“Chemical x had an effect on metabolism.”

This is an ambiguous statement. It does not tell the reader much. State the results instead:

“Chemical x increased fat metabolism by 20 percent.”

All scientific research also provide significance of findings, usually presented as defined “P” values. Be sure to explain these findings using descriptive terms. For example, rather than using the words “ significant effect ,” use a more descriptive term, such as “ significant increase .”

For more tips, please also see “Tips and Techniques for Scientific Writing”. In addition, it is very important to have your paper edited by a native English speaking professional editor. There are many editing services available for academic manuscripts and publication support services.

Research Paper Structure

With the above in mind, you can now focus on structure. Scientific papers are organized into specific sections and each has a goal. We have listed them here.

  • Your title is the most important part of your paper. It draws the reader in and tells them what you are presenting. Moreover, if you think about the titles of papers that you might browse in a day and which papers you actually read, you’ll agree.
  • The title should be clear and interesting otherwise the reader will not continue reading.
  • Authors’ names and affiliations are on the title page.
  • The abstract is a summary of your research. It is nearly as important as the title because the reader will be able to quickly read through it.
  • Most journals, the abstract can become divided into very short sections to guide the reader through the summaries.
  • Keep the sentences short and focused.
  • Avoid acronyms and citations.
  • Include background information on the subject and your objectives here.
  • Describe the materials used and include the names and locations of the manufacturers.
  • For any animal studies, include where you obtained the animals and a statement of humane treatment.
  • Clearly and succinctly explain your methods so that it can be duplicated.
  • Criteria for inclusion and exclusion in the study and statistical analyses should be included.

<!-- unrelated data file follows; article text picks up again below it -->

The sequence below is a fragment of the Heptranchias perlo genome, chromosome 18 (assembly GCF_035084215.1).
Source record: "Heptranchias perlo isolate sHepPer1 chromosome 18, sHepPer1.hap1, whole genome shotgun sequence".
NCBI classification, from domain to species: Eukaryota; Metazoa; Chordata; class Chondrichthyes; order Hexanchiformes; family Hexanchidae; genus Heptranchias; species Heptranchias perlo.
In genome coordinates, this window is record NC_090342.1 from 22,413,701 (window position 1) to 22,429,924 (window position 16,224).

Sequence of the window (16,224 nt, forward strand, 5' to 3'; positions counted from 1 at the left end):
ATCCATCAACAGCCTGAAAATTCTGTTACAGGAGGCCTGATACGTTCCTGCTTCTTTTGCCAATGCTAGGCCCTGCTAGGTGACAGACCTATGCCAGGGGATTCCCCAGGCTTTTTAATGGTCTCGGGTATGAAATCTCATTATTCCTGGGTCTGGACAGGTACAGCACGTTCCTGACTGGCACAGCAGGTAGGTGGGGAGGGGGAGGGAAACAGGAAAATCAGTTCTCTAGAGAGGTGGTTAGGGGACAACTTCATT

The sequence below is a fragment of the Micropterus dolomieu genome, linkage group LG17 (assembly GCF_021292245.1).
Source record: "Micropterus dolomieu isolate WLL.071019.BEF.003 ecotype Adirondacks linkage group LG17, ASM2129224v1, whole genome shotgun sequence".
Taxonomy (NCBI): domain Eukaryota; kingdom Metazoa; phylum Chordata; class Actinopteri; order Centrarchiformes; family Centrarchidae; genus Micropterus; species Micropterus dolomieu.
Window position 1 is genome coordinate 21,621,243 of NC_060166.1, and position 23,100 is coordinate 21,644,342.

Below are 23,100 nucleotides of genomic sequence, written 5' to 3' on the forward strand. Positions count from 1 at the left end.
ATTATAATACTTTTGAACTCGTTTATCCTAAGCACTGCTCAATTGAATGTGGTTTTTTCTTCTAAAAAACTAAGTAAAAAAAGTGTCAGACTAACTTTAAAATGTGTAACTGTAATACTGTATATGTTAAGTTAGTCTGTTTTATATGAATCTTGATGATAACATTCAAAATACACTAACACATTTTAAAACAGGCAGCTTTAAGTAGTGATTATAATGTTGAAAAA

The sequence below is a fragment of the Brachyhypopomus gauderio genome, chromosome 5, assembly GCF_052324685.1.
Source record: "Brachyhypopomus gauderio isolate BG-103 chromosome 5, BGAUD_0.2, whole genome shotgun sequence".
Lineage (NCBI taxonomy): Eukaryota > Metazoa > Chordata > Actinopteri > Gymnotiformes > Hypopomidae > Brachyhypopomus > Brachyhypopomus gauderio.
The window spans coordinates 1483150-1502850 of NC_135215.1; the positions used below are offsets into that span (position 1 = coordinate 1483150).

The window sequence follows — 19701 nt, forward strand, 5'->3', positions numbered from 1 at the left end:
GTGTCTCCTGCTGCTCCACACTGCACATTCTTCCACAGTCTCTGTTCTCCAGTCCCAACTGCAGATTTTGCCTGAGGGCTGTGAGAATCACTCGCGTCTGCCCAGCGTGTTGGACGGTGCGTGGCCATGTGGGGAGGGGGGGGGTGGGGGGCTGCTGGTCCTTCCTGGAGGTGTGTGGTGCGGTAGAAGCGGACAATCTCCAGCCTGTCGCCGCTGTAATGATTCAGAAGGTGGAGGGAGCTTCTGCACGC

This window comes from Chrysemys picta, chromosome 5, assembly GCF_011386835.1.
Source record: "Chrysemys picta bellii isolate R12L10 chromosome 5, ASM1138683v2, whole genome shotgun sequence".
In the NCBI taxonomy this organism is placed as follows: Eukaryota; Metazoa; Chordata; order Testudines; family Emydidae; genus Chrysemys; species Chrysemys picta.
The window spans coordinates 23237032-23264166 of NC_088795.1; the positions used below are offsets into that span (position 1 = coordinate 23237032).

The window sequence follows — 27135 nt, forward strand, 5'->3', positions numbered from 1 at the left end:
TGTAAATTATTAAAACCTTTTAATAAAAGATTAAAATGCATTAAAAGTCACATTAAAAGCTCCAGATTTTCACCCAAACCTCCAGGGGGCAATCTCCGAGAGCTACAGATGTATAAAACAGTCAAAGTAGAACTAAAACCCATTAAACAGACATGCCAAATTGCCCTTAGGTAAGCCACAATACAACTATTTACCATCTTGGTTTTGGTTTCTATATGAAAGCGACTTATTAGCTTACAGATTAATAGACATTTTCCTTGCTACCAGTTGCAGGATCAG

• Discuss your findings here.
  • Be careful to not make definitive statements .
  • Your results suggest that something is or is not true.
  • This is true even when your results prove your hypothesis.
  • Discuss what your results mean in this section.
  • Discuss any study limitations. Suggest additional studies.
  • Acknowledge all contributors.
  • All citations in the text must have a corresponding reference.
  • Check your author guidelines for format protocols.
  • In most cases, your tables and figures appear at the end of your paper or in a separate file.
  • The titles (legends) usually become listed after the reference section.
  • Be sure that you define each acronym and abbreviation in each table and figure.


Helpful Rules

In their article entitled, “Ten simple rules for structuring papers,” in PLOS Computational Biology , authors Mensh and Kording provided 10 helpful tips as follows:

  • Focus on a central contribution.
  • Write for those who do not know your work.
  • Use the “context-content-conclusion” approach.
  • Avoid superfluous information and use parallel structures.
  • Summarize your research in the abstract.
  • Explain the importance of your research in the introduction.
  • Explain your results in a logical sequence and support them with figures and tables.